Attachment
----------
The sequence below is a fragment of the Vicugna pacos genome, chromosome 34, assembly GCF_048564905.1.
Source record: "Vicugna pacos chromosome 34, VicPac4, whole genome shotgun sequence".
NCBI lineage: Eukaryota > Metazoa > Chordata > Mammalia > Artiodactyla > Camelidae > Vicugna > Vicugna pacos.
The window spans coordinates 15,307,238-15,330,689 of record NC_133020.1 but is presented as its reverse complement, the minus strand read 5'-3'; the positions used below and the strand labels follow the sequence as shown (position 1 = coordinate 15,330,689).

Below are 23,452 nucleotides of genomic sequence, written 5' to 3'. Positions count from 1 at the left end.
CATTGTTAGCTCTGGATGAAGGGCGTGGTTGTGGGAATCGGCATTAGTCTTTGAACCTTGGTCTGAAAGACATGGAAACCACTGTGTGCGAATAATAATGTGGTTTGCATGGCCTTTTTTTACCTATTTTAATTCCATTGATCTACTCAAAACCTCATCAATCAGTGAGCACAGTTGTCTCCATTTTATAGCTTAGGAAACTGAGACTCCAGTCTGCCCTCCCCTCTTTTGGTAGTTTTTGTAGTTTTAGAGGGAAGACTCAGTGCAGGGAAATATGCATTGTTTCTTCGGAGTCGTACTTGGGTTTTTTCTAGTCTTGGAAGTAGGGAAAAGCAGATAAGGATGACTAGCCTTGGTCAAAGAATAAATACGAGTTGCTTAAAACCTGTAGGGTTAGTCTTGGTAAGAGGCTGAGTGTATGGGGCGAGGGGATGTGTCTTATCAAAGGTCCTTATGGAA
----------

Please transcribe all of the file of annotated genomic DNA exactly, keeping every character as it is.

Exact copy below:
The sequence below is a fragment of the Vicugna pacos genome, chromosome 34, assembly GCF_048564905.1.
Source record: "Vicugna pacos chromosome 34, VicPac4, whole genome shotgun sequence".
NCBI lineage: Eukaryota > Metazoa > Chordata > Mammalia > Artiodactyla > Camelidae > Vicugna > Vicugna pacos.
The window spans coordinates 15,307,238-15,330,689 of record NC_133020.1 but is presented as its reverse complement, the minus strand read 5'-3'; the positions used below and the strand labels follow the sequence as shown (position 1 = coordinate 15,330,689).

Below are 23,452 nucleotides of genomic sequence, written 5' to 3'. Positions count from 1 at the left end.
CATTGTTAGCTCTGGATGAAGGGCGTGGTTGTGGGAATCGGCATTAGTCTTTGAACCTTGGTCTGAAAGACATGGAAACCACTGTGTGCGAATAATAATGTGGTTTGCATGGCCTTTTTTTACCTATTTTAATTCCATTGATCTACTCAAAACCTCATCAATCAGTGAGCACAGTTGTCTCCATTTTATAGCTTAGGAAACTGAGACTCCAGTCTGCCCTCCCCTCTTTTGGTAGTTTTTGTAGTTTTAGAGGGAAGACTCAGTGCAGGGAAATATGCATTGTTTCTTCGGAGTCGTACTTGGGTTTTTTCTAGTCTTGGAAGTAGGGAAAAGCAGATAAGGATGACTAGCCTTGGTCAAAGAATAAATACGAGTTGCTTAAAACCTGTAGGGTTAGTCTTGGTAAGAGGCTGAGTGTATGGGGCGAGGGGATGTGTCTTATCAAAGGTCCTTATGGAA